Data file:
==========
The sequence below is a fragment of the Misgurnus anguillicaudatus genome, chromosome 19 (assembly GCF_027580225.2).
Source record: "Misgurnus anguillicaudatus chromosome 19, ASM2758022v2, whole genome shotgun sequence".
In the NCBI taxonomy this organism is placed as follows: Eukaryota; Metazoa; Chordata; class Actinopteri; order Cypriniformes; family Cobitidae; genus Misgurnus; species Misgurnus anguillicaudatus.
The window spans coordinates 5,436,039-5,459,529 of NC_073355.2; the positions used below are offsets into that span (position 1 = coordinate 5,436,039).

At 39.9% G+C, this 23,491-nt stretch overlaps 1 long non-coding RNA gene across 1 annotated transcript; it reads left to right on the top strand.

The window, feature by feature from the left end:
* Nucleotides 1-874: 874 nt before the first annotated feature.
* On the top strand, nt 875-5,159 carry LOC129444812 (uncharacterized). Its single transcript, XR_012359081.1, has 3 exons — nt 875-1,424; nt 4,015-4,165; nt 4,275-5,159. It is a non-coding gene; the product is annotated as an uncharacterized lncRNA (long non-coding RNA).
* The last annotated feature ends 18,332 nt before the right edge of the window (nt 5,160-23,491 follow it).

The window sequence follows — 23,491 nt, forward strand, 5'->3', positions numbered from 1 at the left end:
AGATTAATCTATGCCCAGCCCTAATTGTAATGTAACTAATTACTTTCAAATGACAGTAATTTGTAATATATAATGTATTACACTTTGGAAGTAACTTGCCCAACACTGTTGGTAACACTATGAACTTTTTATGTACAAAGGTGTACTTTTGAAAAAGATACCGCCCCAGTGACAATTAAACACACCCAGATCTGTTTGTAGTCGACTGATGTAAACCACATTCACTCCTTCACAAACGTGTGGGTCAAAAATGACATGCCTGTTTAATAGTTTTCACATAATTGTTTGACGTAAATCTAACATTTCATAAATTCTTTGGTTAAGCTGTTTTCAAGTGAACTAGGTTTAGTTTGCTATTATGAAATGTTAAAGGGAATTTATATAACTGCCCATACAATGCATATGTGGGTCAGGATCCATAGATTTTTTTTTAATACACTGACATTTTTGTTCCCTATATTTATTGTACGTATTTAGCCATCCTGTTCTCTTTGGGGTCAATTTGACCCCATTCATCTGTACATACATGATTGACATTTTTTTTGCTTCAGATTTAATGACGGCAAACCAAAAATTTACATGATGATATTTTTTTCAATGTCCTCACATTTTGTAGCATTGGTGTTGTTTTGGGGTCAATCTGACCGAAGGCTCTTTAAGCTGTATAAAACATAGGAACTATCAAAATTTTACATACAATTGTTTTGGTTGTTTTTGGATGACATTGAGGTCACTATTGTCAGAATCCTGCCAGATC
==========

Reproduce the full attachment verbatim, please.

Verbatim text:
The sequence below is a fragment of the Misgurnus anguillicaudatus genome, chromosome 19 (assembly GCF_027580225.2).
Source record: "Misgurnus anguillicaudatus chromosome 19, ASM2758022v2, whole genome shotgun sequence".
In the NCBI taxonomy this organism is placed as follows: Eukaryota; Metazoa; Chordata; class Actinopteri; order Cypriniformes; family Cobitidae; genus Misgurnus; species Misgurnus anguillicaudatus.
The window spans coordinates 5,436,039-5,459,529 of NC_073355.2; the positions used below are offsets into that span (position 1 = coordinate 5,436,039).

At 39.9% G+C, this 23,491-nt stretch overlaps 1 long non-coding RNA gene across 1 annotated transcript; it reads left to right on the top strand.

The window, feature by feature from the left end:
* Nucleotides 1-874: 874 nt before the first annotated feature.
* On the top strand, nt 875-5,159 carry LOC129444812 (uncharacterized). Its single transcript, XR_012359081.1, has 3 exons — nt 875-1,424; nt 4,015-4,165; nt 4,275-5,159. It is a non-coding gene; the product is annotated as an uncharacterized lncRNA (long non-coding RNA).
* The last annotated feature ends 18,332 nt before the right edge of the window (nt 5,160-23,491 follow it).

The window sequence follows — 23,491 nt, forward strand, 5'->3', positions numbered from 1 at the left end:
AGATTAATCTATGCCCAGCCCTAATTGTAATGTAACTAATTACTTTCAAATGACAGTAATTTGTAATATATAATGTATTACACTTTGGAAGTAACTTGCCCAACACTGTTGGTAACACTATGAACTTTTTATGTACAAAGGTGTACTTTTGAAAAAGATACCGCCCCAGTGACAATTAAACACACCCAGATCTGTTTGTAGTCGACTGATGTAAACCACATTCACTCCTTCACAAACGTGTGGGTCAAAAATGACATGCCTGTTTAATAGTTTTCACATAATTGTTTGACGTAAATCTAACATTTCATAAATTCTTTGGTTAAGCTGTTTTCAAGTGAACTAGGTTTAGTTTGCTATTATGAAATGTTAAAGGGAATTTATATAACTGCCCATACAATGCATATGTGGGTCAGGATCCATAGATTTTTTTTTAATACACTGACATTTTTGTTCCCTATATTTATTGTACGTATTTAGCCATCCTGTTCTCTTTGGGGTCAATTTGACCCCATTCATCTGTACATACATGATTGACATTTTTTTTGCTTCAGATTTAATGACGGCAAACCAAAAATTTACATGATGATATTTTTTTCAATGTCCTCACATTTTGTAGCATTGGTGTTGTTTTGGGGTCAATCTGACCGAAGGCTCTTTAAGCTGTATAAAACATAGGAACTATCAAAATTTTACATACAATTGTTTTGGTTGTTTTTGGATGACATTGAGGTCACTATTGTCAGAATCCTGCCAGATC